Celebrated (part three)
Her office door was open. In a building with steam heat and no air conditioning, most doors were. But Motley could be tried on this point, caught with notebook, jotting poetry; or, crease between eyes, grading papers…
Tom’s mind, crossed by a thought—that a Motley would be even more married to hand-composition, if there were a holier way of doing it—he had remarked: “My Dad still writes with a fountain pen.”
He didn’t know what a fountain pen looked like. His dad, wanting (barring emergency, he didn’t) to write Grandma Wilmot, would have yelled out, “Pat! I need you to do something…”
Tried…and Motley passed, putting her work aside, not hiding Roc-womb scratched out; Gryphon-Harpy?-uterus, mooted. “I love fountain pens. That’s wonderful.”
Roc-womb, he’d wanted to say to her. But instead, “Madeline. Can I have your advice?”
It was easy, by then, for Tom to talk about the story…not yet to him a novel. The character, called (as were the medico’s anonymous patients) by initials, was having some kind of surreal experience. That had seemed the obvious thrust of it.
R. W. suffers a baffling malaise. He is no longer able to work. He rests, he sits, he lies…he picks at food, nights can’t sleep. Nights, he begins leaving his apartment house to wander the streets, stronger cloaked in shadow.
“So I’m not sure yet if I’m going ghost or sci-fi. Maybe he’s already dead, and he doesn’t know it. Maybe he’s in a sort of fish bowl on another planet…like a goldfish would have a little castle and plastic seaweed… What’s it think, then? This is like my old life…but everything is ersatz…”
“And how many chapters have you written? Not that it has to be chapters…maybe you’re more experimental.”
She had that way. Of almost guiding you to flatter yourself… And never insinuating. Motley managed the superhuman feat of being interested in other people, thinking possibility for them.
About sixteen pages, he told her.
Well, I can’t really advise you unless I have a feel for the work. May I read it?
He handed over sheets held at the corner by one of those fasteners long extinct, the name of which he had never known. Only that they were nuisancey as hell…you bent back the little brass tabs, sucked your bleeding finger…
“Voluntary Motion. What a great title!” She began the first page. “Oh, I like this!”
She read on. “Hmm…it’s that way, isn’t it? You get an idea, the writing flows for a while, then you run into the snags…” She was murmuring, as though notating aloud, but looked up. “Here. See what I mean. Where you start giving the characters dialogue.”
Motley then—but under his eye, not peremptory—crossed out a he said, worried, and a nonchalant, she answered. Stylings he’d been sure sounded authorial, if not avant-garde. (You didn’t, of course, use the term avant-garde.)
“What’s her name…will she have one?”
That she might…live through the whole book, and not…was somewhat striking, more than had occurred to Tom.
“And do you give her a Russian name because the story is set in Russia? I get a sort of Eastern European vibe.”
Now here, he had, largely for associating the surreal with brutalist apartment blocks…with civil servants shuffling from crowded trains to shuffle papers in brutalist office blocks…vaguely pictured something. For no other reason.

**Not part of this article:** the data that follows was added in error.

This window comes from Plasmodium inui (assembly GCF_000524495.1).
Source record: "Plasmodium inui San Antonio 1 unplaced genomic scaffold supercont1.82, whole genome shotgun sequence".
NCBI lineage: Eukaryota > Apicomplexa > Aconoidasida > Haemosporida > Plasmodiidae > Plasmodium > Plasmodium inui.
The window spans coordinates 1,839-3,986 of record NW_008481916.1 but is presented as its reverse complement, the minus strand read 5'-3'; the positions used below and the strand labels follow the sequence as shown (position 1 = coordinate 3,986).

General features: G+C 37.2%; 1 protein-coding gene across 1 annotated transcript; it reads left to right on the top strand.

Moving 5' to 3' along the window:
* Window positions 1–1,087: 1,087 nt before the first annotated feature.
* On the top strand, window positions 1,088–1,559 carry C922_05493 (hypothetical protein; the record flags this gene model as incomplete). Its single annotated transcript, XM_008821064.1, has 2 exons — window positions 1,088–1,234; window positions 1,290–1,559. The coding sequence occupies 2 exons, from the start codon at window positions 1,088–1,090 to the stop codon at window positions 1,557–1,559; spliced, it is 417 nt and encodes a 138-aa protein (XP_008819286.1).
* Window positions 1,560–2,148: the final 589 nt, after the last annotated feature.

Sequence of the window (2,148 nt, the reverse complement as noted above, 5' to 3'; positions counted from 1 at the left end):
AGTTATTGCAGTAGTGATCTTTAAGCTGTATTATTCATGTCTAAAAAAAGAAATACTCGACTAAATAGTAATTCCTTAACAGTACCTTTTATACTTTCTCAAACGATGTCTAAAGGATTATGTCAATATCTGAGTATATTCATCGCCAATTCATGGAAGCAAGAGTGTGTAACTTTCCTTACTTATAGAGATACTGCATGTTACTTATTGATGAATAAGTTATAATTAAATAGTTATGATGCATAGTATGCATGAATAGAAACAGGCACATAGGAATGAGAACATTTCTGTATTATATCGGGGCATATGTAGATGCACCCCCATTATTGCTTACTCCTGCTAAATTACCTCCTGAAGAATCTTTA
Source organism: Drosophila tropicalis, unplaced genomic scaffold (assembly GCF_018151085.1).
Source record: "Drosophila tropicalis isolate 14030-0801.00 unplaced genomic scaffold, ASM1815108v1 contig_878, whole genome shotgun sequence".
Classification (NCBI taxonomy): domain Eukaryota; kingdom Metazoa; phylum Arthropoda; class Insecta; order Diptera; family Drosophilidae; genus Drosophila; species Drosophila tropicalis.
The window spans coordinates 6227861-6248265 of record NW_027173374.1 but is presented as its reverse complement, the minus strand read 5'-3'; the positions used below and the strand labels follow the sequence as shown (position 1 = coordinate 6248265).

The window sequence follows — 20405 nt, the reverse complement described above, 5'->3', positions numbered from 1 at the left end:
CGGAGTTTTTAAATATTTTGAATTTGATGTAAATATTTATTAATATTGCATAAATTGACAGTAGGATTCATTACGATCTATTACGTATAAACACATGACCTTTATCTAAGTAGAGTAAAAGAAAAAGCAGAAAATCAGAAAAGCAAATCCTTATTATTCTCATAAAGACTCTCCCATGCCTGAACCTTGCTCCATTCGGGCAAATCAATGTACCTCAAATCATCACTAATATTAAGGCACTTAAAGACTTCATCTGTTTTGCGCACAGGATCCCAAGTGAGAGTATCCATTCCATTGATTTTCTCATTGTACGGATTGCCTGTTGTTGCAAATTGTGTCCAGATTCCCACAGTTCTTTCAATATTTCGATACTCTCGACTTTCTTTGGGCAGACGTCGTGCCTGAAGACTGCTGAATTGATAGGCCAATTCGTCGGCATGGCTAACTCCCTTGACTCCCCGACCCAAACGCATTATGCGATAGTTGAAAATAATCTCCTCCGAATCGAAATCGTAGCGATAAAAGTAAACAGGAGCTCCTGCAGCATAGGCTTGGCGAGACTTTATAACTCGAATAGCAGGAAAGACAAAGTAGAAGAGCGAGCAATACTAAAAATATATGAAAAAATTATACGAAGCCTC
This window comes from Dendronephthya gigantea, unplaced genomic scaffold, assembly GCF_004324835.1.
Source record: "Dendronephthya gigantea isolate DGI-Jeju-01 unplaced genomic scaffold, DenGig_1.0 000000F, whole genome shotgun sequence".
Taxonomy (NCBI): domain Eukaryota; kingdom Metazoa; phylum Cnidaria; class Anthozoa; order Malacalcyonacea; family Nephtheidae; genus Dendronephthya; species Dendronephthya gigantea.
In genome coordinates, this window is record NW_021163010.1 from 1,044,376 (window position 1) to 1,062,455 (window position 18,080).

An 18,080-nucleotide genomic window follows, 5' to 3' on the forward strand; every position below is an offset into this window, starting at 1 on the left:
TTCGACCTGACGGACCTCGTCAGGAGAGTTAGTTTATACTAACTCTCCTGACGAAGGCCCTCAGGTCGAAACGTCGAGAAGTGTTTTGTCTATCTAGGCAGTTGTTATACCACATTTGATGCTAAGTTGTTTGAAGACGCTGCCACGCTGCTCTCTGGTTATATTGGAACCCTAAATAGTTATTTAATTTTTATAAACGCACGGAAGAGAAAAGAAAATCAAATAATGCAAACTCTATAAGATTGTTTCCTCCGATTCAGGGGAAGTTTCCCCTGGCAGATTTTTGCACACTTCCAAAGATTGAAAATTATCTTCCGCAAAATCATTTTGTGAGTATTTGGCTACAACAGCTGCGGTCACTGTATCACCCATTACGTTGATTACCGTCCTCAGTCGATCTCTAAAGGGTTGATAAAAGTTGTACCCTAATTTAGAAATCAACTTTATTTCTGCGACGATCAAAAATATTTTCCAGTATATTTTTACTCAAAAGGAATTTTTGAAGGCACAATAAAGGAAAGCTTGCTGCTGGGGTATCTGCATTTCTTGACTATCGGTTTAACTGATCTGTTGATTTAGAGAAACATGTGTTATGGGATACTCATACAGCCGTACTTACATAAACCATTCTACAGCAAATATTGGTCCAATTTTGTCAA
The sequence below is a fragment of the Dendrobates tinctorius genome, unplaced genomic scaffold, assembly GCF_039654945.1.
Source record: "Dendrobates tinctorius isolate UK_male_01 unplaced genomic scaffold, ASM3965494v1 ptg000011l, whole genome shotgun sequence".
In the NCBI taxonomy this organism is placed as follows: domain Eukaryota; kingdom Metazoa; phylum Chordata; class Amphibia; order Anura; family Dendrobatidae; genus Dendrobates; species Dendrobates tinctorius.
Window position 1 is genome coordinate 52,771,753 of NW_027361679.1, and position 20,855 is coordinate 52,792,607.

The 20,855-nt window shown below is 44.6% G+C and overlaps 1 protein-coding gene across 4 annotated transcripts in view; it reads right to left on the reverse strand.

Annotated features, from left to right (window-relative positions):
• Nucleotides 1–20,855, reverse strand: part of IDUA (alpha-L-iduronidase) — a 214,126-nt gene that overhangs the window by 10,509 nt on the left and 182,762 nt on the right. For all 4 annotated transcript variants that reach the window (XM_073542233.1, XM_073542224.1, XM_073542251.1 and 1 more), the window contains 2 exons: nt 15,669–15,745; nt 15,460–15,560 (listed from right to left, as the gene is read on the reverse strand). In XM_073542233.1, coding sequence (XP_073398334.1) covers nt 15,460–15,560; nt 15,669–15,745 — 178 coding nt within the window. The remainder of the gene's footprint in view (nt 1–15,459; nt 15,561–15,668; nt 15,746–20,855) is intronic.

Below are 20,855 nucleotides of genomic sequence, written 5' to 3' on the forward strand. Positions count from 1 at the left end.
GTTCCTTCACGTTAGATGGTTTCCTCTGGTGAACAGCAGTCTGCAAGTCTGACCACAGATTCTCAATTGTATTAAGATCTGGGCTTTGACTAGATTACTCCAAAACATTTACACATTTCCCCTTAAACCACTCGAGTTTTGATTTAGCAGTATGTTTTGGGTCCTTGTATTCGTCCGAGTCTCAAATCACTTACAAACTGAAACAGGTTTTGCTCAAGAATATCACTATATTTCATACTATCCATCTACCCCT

Other…than a film festival, a European lit course’s extra credit, needed. He had fake-read Sartre and Mann and planned to fake-read Gorky. But (not unlike a voice in a dream’s promptings), while slumping in his theater seat, Tom had picked up a Russian…vibe…if she put it that way. It was the only way he could put it to himself. Noticing things. The name Raina must have been one of them.
He said, yeah, he’d figured, kind of, but meant the story to be, “…not really anyplace.”
“What if you took a little more time before you introduce her? R.W’s environment…the things he sees on his walks… You haven’t done a lot there. You’re trying,” she looked up again, “to get tension into the story by having Raina show up as a sort of mystery woman. But think about making her more inevitable. Do you understand me?”
He didn’t, now Motley was taking him seriously, her shop-talk growing to Tom more arcane. On the other hand, she hadn’t meant me when she’d said me…she’d meant it. It, the drudgery of making a whole book, he did get.
He was not loving Raina. “Maybe I won’t ever finish.”
“No. What I want you to do…” She got up, went to her glass-front cabinets, squatted before the lower jumble, of books and bloated folders. “No…I don’t think I have anything. You see.” She sat on the corner of her desk. “There’s no reason you can’t set a story in a place you haven’t been. If we really insisted on that…on firsthand knowledge of everything…it would be like a kind of reverse social plan. I mean, for a poor writer, which most of us are. All you could write about was being poor. You’d be forced to stay in the place you were born. Write the book! You’ll know what you need to learn when the plot tightens up, and certain things have to be…inevitable.” A wry smile.
Well, yes…things having to be…things inevitable…
His journalism professors excoriated redundancy. But Motley called it rhetorical.
(2018, Stephanie Foster)